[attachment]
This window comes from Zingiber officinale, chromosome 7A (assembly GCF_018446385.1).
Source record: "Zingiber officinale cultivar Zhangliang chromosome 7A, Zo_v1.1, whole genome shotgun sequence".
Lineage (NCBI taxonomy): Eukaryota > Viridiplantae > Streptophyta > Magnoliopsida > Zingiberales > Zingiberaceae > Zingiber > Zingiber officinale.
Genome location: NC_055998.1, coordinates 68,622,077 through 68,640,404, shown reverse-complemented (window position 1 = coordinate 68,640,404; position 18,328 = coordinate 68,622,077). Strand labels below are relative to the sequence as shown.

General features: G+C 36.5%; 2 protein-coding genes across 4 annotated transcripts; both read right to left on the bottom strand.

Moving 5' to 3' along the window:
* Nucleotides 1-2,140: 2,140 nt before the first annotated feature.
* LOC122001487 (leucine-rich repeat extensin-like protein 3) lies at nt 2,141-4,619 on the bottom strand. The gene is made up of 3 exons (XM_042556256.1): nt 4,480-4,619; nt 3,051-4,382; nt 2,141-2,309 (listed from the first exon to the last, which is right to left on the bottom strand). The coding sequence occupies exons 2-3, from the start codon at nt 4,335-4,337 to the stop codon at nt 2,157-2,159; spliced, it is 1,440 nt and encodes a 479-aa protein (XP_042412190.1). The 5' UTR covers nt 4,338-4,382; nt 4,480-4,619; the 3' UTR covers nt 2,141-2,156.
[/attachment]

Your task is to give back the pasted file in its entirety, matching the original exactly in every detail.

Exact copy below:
This window comes from Zingiber officinale, chromosome 7A (assembly GCF_018446385.1).
Source record: "Zingiber officinale cultivar Zhangliang chromosome 7A, Zo_v1.1, whole genome shotgun sequence".
Lineage (NCBI taxonomy): Eukaryota > Viridiplantae > Streptophyta > Magnoliopsida > Zingiberales > Zingiberaceae > Zingiber > Zingiber officinale.
Genome location: NC_055998.1, coordinates 68,622,077 through 68,640,404, shown reverse-complemented (window position 1 = coordinate 68,640,404; position 18,328 = coordinate 68,622,077). Strand labels below are relative to the sequence as shown.

General features: G+C 36.5%; 2 protein-coding genes across 4 annotated transcripts; both read right to left on the bottom strand.

Moving 5' to 3' along the window:
* Nucleotides 1-2,140: 2,140 nt before the first annotated feature.
* LOC122001487 (leucine-rich repeat extensin-like protein 3) lies at nt 2,141-4,619 on the bottom strand. The gene is made up of 3 exons (XM_042556256.1): nt 4,480-4,619; nt 3,051-4,382; nt 2,141-2,309 (listed from the first exon to the last, which is right to left on the bottom strand). The coding sequence occupies exons 2-3, from the start codon at nt 4,335-4,337 to the stop codon at nt 2,157-2,159; spliced, it is 1,440 nt and encodes a 479-aa protein (XP_042412190.1). The 5' UTR covers nt 4,338-4,382; nt 4,480-4,619; the 3' UTR covers nt 2,141-2,156.